Everyday Death Trap|Death

发布时间:2020-03-26 来源: 美文摘抄 点击:

  One of my first surprises when I arrived in China was seeing men offering cigarettes freely and openly as a goodwill gesture to a friend, visitor or associate in the same way that we offer kola nuts or drinks to guests in Nigeria. Another surprise was the profuse smoking in buses, taxis, restaurants, offices and almost all public places with impunity, and without anybody raising an eyebrow. I watched as men in restaurants even smoked while they ate and drank. I was curious, but no one else seemed worried so I guessed this was all part of the culture.
  A few weeks later I made some friends in Cixi, a city near Ningbo in Zhejiang Province. They were quite hospitable and warm-hearted. But some of them are prolific smokers and a bit impolite. One evening, two of them invited me out for dinner in a coffee bar.
  “Do you smoke?” asked my friend. I answered, “No, I don’t.” They stared at me in disbelief. The next question was, “Why?” My simple answer was that it’s bad for my health. They laughed boisterously and chorused, “It doesn’t matter.”
  Then came another question: “Do you drink beer?” Again I answered “No.” Their faces turned gloomy. “Why?” one of them managed to ask calmly. “It’s not good for my health too,” I answered coherently. “Then you’re not a man,” he submitted with finality. The other concurred in strong support. “In China, if a man doesn’t smoke and drink, he’s not a man,” he claimed. The other shouted, “Yeah.” I answered with a dry smile, “Well, I’m not Chinese.”
  Tobacco consumption is a hot issue in the world today. The major concerns particularly are the alarming rate with which the youth purchase and consume it with impunity, the bad effect of secondhand smoke on non-smokers and the increasing tobacco-related sicknesses and premature death rates.
  In China alone--which has the highest rate of tobacco consumption--the number of smokers is gradually nearing 500 million, thanks to the new legions of young smokers. Around 80 percent of smokers in China are men and boys, 20 percent are women and girls. The open fact is that cigarettes are very easily accessible to everybody in China. They are sold in every nook and cranny and bought by anyone who has the money to do so. Although, not too long ago, the Central Government issued a directive to sellers to refuse any youngster from purchasing cigarettes, this directive didn’t seem to go farther than where it was issued. The paradoxical reality is that the prohibition seemed to have increased the rate of smoking among these youngsters.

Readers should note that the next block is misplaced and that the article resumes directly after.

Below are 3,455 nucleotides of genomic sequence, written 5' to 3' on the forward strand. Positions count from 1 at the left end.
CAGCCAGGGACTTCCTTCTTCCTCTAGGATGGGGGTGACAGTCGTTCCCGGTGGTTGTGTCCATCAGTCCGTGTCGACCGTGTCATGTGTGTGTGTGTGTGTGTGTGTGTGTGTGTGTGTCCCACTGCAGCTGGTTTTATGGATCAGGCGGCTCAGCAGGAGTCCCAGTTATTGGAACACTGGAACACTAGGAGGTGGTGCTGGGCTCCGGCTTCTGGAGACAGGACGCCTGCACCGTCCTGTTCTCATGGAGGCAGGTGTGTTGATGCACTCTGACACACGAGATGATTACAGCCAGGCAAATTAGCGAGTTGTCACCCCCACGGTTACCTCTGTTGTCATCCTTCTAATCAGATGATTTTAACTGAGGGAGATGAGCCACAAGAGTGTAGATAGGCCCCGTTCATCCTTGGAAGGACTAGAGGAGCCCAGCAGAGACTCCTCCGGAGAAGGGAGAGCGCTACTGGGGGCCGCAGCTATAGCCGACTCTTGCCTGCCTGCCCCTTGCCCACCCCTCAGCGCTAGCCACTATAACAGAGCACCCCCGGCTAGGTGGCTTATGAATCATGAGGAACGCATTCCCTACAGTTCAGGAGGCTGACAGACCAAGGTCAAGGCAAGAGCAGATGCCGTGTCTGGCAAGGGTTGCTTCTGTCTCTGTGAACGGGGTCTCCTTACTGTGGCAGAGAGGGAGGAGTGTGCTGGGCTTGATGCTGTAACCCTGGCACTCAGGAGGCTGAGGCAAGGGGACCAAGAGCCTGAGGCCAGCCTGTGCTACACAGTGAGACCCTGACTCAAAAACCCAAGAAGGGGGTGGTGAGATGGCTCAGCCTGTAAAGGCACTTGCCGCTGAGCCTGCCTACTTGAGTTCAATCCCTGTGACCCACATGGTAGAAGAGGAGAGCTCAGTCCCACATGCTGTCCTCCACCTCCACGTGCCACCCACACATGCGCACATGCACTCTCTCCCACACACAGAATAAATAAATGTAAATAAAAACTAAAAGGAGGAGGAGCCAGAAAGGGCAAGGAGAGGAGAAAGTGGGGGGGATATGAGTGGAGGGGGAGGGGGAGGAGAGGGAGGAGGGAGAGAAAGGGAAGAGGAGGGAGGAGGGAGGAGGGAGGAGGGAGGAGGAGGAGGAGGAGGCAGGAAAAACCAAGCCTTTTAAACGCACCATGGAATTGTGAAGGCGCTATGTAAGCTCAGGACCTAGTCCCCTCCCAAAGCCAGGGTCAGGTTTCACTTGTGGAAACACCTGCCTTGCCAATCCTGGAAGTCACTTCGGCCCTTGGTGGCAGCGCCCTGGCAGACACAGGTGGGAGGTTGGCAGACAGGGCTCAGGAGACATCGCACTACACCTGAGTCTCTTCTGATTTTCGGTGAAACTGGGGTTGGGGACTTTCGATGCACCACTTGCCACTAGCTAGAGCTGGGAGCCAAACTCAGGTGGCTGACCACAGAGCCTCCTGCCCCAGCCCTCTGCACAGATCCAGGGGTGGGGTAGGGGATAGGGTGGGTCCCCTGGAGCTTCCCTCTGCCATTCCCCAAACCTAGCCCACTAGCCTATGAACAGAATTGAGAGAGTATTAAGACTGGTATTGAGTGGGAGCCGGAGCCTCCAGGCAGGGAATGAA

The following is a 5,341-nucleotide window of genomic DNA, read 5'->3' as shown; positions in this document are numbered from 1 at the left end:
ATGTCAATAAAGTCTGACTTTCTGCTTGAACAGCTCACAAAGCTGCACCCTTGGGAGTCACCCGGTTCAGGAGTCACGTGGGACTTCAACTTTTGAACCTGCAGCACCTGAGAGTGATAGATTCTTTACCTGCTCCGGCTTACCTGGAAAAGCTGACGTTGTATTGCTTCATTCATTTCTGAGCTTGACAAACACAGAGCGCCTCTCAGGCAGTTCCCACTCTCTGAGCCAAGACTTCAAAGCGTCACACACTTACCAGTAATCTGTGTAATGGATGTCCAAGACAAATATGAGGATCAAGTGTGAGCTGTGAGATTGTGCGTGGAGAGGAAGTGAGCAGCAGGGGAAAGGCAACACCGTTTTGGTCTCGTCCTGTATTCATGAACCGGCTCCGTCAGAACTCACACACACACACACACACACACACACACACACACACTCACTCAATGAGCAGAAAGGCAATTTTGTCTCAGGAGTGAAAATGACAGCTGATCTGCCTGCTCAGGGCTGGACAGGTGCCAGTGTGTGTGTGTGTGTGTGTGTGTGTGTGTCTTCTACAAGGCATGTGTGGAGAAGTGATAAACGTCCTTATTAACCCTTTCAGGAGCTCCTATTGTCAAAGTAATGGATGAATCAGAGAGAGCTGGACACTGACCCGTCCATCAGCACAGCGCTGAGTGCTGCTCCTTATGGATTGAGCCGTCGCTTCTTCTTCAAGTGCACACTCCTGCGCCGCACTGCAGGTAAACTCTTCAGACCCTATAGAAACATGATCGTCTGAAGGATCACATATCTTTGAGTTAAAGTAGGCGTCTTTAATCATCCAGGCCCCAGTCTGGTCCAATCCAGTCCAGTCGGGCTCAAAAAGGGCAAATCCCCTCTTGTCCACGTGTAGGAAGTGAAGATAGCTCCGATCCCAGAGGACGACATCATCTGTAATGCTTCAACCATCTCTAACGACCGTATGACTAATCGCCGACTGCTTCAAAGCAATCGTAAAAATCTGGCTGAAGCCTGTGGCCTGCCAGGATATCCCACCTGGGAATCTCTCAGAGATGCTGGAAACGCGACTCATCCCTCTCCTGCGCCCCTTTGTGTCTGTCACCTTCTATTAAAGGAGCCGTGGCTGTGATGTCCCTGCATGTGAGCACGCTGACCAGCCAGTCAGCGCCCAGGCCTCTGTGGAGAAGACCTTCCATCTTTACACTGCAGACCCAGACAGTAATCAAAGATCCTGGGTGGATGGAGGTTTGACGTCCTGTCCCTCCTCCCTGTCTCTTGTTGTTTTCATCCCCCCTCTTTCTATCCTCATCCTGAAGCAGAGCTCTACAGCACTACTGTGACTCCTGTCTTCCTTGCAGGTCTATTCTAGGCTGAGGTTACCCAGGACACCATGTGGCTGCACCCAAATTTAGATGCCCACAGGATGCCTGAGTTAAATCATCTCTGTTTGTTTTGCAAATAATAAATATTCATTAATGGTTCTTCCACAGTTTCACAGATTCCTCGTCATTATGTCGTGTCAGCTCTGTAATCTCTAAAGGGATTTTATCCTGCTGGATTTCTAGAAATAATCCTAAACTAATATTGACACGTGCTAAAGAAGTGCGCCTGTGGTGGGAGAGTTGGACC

Who is to blame then? The problem is largely a result of bad social influence that hinges strongly on friendship or family. When one’s close associate is a smoker, one is likely to be influenced. When a father or mother is a smoker, their child is likely to be influenced too. In schools too, teachers who smoke lack the moral authority to advise student-smokers. That’s why one sometimes sees some schoolchildren openly practicing how to smoke.
  At the peak of summer last year, I bumped into an old friend on a busy street in Cixi. The weather was hot and humid as is typical of Chinese summer. Some passers-by held bottles of cold water, others ice creams, while some like my friend were puffing away like a chimney. Very close by, there was a big billboard with the inscription--“Tobacco: dangerous in any form or disguise.” It was boldly written in both English and Chinese. I politely asked my friend to read that billboard. He glanced at it and smartly reminded me that his grandfather is 95 years old but still smokes at least 10 cigarettes a day.
  He boasted that he would outlive his grandfather without quitting smoking. I didn’t argue further and kept my peace. We talked briefly on other issues and parted, but kept in touch via text messages. Then early this year, a few weeks before his 26th birthday, his younger brother called to say my friend was sick. When I saw him I could hardly recognize him. He had acute bronchitis. He lay in bed writhing in coughs and pains. When his condition improved three weeks later, he was discharged with a strict warning from the doctor: “Quit smoking unless you want to die in the near future.” That was the beginning of his battle to give up. Later, he told me he wouldn’t have touched a cigarette if he had known earlier it has such deadly powers.
  In my opinion, it would be greatly reasonable and helpful for cigarette companies to delve into health-friendly investments other than tobacco. While it’s obvious that some jobs would be lost if these companies were to close down and reinvest, there’s always some pain to a lasting gain. A bitter pill usually guarantees sweet health. Anyone who loses a job today may find another tomorrow. But anyone who dies today certainly won’t be around tomorrow.
  The author is a Nigerian living in Zhejiang Province
  If you"re an expat living in China and have a story or opinion about any aspect of life here, we are interested to read it. We pay for published stories. Submissions may be edited.省略

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